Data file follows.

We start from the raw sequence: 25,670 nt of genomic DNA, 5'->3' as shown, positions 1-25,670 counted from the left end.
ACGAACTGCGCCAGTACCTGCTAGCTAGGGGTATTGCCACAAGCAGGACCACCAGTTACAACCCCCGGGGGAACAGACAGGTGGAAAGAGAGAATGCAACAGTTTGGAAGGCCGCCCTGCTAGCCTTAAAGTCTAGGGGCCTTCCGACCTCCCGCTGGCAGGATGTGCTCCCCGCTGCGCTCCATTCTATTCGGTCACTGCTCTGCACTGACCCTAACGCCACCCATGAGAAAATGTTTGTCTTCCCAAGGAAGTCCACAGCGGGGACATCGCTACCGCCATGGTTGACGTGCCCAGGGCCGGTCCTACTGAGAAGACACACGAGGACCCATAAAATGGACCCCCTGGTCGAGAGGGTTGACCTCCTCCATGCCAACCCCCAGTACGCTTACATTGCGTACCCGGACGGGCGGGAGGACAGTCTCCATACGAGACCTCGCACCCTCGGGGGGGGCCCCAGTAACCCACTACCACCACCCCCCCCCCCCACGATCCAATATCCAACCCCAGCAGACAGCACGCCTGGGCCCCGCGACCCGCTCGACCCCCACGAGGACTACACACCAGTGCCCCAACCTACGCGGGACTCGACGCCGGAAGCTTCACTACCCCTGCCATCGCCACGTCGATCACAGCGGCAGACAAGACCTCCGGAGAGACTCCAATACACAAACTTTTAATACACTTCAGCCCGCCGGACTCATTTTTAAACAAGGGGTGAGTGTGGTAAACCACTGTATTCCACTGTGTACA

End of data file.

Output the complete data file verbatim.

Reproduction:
We start from the raw sequence: 25,670 nt of genomic DNA, 5'->3' as shown, positions 1-25,670 counted from the left end.
ACGAACTGCGCCAGTACCTGCTAGCTAGGGGTATTGCCACAAGCAGGACCACCAGTTACAACCCCCGGGGGAACAGACAGGTGGAAAGAGAGAATGCAACAGTTTGGAAGGCCGCCCTGCTAGCCTTAAAGTCTAGGGGCCTTCCGACCTCCCGCTGGCAGGATGTGCTCCCCGCTGCGCTCCATTCTATTCGGTCACTGCTCTGCACTGACCCTAACGCCACCCATGAGAAAATGTTTGTCTTCCCAAGGAAGTCCACAGCGGGGACATCGCTACCGCCATGGTTGACGTGCCCAGGGCCGGTCCTACTGAGAAGACACACGAGGACCCATAAAATGGACCCCCTGGTCGAGAGGGTTGACCTCCTCCATGCCAACCCCCAGTACGCTTACATTGCGTACCCGGACGGGCGGGAGGACAGTCTCCATACGAGACCTCGCACCCTCGGGGGGGGCCCCAGTAACCCACTACCACCACCCCCCCCCCCCACGATCCAATATCCAACCCCAGCAGACAGCACGCCTGGGCCCCGCGACCCGCTCGACCCCCACGAGGACTACACACCAGTGCCCCAACCTACGCGGGACTCGACGCCGGAAGCTTCACTACCCCTGCCATCGCCACGTCGATCACAGCGGCAGACAAGACCTCCGGAGAGACTCCAATACACAAACTTTTAATACACTTCAGCCCGCCGGACTCATTTTTAAACAAGGGGTGAGTGTGGTAAACCACTGTATTCCACTGTGTACA